A simple survey of X. Parietina only requires our physical senses, with no specialist equipment. Starting by a roadside, you can walk towards the heart of a park and take mental or written note of the lichen’s distribution. Typically, the lichen is concentrated near sources of transport emissions. It’s a fungal illustration of air quality in relation to surroundings.
The art of noticing is perhaps a lost or endangered art in some places. In London-based workshops, I’ve found that it is helpful to mentally prepare people for tuning in to their surroundings, the present moment. I do this by guiding a Prānāyāma session. Prānāyāma literally means to control or expand the life force — represented by the breath. The session involves a series of breathing techniques, that I might incorporate in a drop-in yoga class, but not habitually for such a long period.
Sustained conscious breathing has a profound effect on participants’ physical and mental awareness. After. time, their nervous systems completely shift gears. When they head outside to investigate air quality, they are filled with purpose and concentration. What’s more, they are able to perceive subtle changes in air quality through their own bodies.
The art of noticing requires a state close to meditation.
I am developing the art of noticing through lichen surveys, macro-photography, and sensory mapping by walking through streets and plotting changes in ease of breath and spectrums of smelled toxicity.
Philosophically speaking, the art of noticing is a kind of phenomenology, i.e. consciousness in relation to objects of direct experience, from a first-person point of view. Subjectivity has traditionally been undermined within monolithic, Western hierarchies of knowledge. But change is happening. Several research groups are currently investigating first-person experiences of breathlessness in relation to specific health conditions (see BreatheOxford and Life of Breath).
My goal is to find connections between breath phenomenology (art or participation) and atmosphere (science or experimentation), then facilitate communication channels for others to explore these connections. Air is ungraspable, yet it has a clear impact on our health. If the connection isn’t made in terms of collective understanding, then symptoms of lung conditions aren’t seriously considered in the context of air pollution and clean technologies aren’t demanded as a right to healthy cells.
As Anna Lowenhaupt-Tsing writes in The Mushroom at the End of the World: On the Possibility of Life in Capitalist Ruins (2015), “To learn anything we must revitalise arts of noticing and include ethnography and natural history”.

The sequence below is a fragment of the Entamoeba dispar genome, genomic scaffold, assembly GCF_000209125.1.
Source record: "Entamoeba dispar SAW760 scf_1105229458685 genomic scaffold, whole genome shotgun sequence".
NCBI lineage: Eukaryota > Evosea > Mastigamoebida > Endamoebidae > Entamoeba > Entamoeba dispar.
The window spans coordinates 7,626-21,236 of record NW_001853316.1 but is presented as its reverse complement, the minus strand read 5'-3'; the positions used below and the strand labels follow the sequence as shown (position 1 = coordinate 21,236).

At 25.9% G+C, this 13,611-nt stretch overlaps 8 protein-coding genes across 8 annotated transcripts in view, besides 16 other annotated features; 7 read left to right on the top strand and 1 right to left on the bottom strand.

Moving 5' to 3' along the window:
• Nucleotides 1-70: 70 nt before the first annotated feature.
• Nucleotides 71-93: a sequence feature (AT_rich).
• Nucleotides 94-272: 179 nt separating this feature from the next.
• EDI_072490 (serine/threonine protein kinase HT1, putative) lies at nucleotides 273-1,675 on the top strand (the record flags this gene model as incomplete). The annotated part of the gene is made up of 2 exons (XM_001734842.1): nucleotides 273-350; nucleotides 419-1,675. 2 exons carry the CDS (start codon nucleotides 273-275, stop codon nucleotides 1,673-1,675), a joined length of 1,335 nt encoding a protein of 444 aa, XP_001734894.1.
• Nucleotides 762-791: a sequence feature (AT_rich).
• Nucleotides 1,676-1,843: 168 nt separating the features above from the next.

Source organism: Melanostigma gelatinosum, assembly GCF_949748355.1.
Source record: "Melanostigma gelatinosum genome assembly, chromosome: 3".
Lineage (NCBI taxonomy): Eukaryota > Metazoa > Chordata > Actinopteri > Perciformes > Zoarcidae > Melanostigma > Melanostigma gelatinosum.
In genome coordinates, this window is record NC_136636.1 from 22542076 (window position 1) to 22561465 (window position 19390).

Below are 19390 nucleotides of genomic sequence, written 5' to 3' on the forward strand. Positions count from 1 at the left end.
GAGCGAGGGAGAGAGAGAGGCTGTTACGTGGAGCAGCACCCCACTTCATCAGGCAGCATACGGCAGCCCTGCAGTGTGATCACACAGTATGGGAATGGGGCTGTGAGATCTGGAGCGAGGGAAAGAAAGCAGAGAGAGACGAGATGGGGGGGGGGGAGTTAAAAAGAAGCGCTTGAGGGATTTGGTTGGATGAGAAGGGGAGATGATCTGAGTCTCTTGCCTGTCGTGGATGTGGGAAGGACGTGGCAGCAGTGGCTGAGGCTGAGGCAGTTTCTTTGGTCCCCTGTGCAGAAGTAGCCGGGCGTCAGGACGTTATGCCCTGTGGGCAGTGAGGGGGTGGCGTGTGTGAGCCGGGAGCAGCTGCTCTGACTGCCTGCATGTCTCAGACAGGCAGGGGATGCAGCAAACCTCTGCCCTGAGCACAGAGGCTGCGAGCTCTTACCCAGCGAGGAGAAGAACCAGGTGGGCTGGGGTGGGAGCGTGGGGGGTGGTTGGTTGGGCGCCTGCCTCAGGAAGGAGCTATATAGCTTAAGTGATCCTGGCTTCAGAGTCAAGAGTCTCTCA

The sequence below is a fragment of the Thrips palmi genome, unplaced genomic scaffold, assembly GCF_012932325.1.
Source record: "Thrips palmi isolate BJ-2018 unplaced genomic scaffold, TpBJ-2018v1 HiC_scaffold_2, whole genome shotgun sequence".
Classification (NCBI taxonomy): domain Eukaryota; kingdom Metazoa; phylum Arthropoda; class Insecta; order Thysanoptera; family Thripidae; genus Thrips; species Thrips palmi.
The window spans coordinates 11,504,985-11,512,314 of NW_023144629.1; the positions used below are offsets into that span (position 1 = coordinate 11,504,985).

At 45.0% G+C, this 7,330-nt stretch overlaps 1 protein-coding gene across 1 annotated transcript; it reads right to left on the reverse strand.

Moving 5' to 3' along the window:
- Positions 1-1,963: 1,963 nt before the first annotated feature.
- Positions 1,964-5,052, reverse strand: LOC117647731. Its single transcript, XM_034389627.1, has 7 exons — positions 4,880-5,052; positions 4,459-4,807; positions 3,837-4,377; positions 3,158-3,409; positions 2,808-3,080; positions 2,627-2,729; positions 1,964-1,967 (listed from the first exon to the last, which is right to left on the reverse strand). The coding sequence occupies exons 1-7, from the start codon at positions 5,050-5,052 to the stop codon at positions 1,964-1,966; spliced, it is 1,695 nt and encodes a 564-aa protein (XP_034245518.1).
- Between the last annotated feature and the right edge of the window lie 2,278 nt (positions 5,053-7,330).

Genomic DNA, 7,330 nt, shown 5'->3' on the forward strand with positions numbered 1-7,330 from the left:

This article was originally published in The Learned Pig…
Lucy Sabin is taking part in Radical Landscapes: Innovation in Landscape and Language Art at The Plough Arts Centre, Great Torrington, Devon from 23rd March to 22nd April 2019.
In support of the exhibition, The Learned Pig’s Spring 2019 editorial season is devoted to Radical Landscapes.
Lungs and Lichen was a workshop I gave — for the first time —on Friday as part of the Know Your Home events programme at the Royal College of Art. The Student’s Union organise a range of events during the week that explore novel approaches to ecology. And you just apply.
Here’s the workshop description which appeared on the posters on campus, on the Student’s Union website, and on the RCA website under Events:
You are invited to join a mini ‘eco-retreat’ with yoga teacher and MRes student, Lucy Sabin.
In part one, Lungs, we will practice control and expansion of the breath through pranayama.
In part two, Lichen, we will study lichen in the park (weather permitting), following a citizen survey inspired by Open Air Laboratories at Imperial College.
The ensuing discussion will reflect upon both experiences as “biological indicators” of air quality in London.
Enjoy a free retreat!
Slow down and nurture the art of noticing.
Come along to destress, recharge, and reconnect with ‘nature’.
Listen to your body and cultivate your ability to sense air quality through conscious breathing.
Learn how to conduct a citizen-scientist survey and get inspired to use scientific methods in your own research.
Discuss the air we breathe with other environmentally-minded people.
I have planned three occasions to run versions of the workshop:
It is important to me that people demonstrate the necessary curiosity to sign up. Or that they are potentially engaged in ecology-related design or holistic health or public engagement. Because that way, they are more likely to deconstruct and critique my research, and think critically about how to pay it forward.
As a researcher, I see my role as offering alternative narratives of atmosphere — embodied approaches to ecology — inspired by eco-feminist theory and multi species- storytelling.
Lichen is an example of considering atmosphere from another species’ point of view, because its growth is linked to nitrogen pollutants. It is my hypothesis that participants are more receptive to slowing down, noticing, and appreciating the microcosm of lichen after meditative breathing techniques.
Moving forward, I am communicating and collaborating with medical researchers and researchers in medical humanities who study breathlessness, but not specifically in relation to air quality. More phenomenology and neurology.
I am also in contact with scientists involved in measuring and mapping air pollution levels in an abstract sense.
My aim is to bring the two schools of thought together, with embodiment at the centre. The gas exchange of human respiration is an ecologically unifying experience. When breathing is a conscious experience, it blurs the lines between polluting technologies, human health culture, and non-human organisms and reactive — or vibrant — materials.
Participants wrote journal entries and took part in an audio recorded discussion. I am currently analysing the data collected. There were some exciting insights! Analysis coming soon…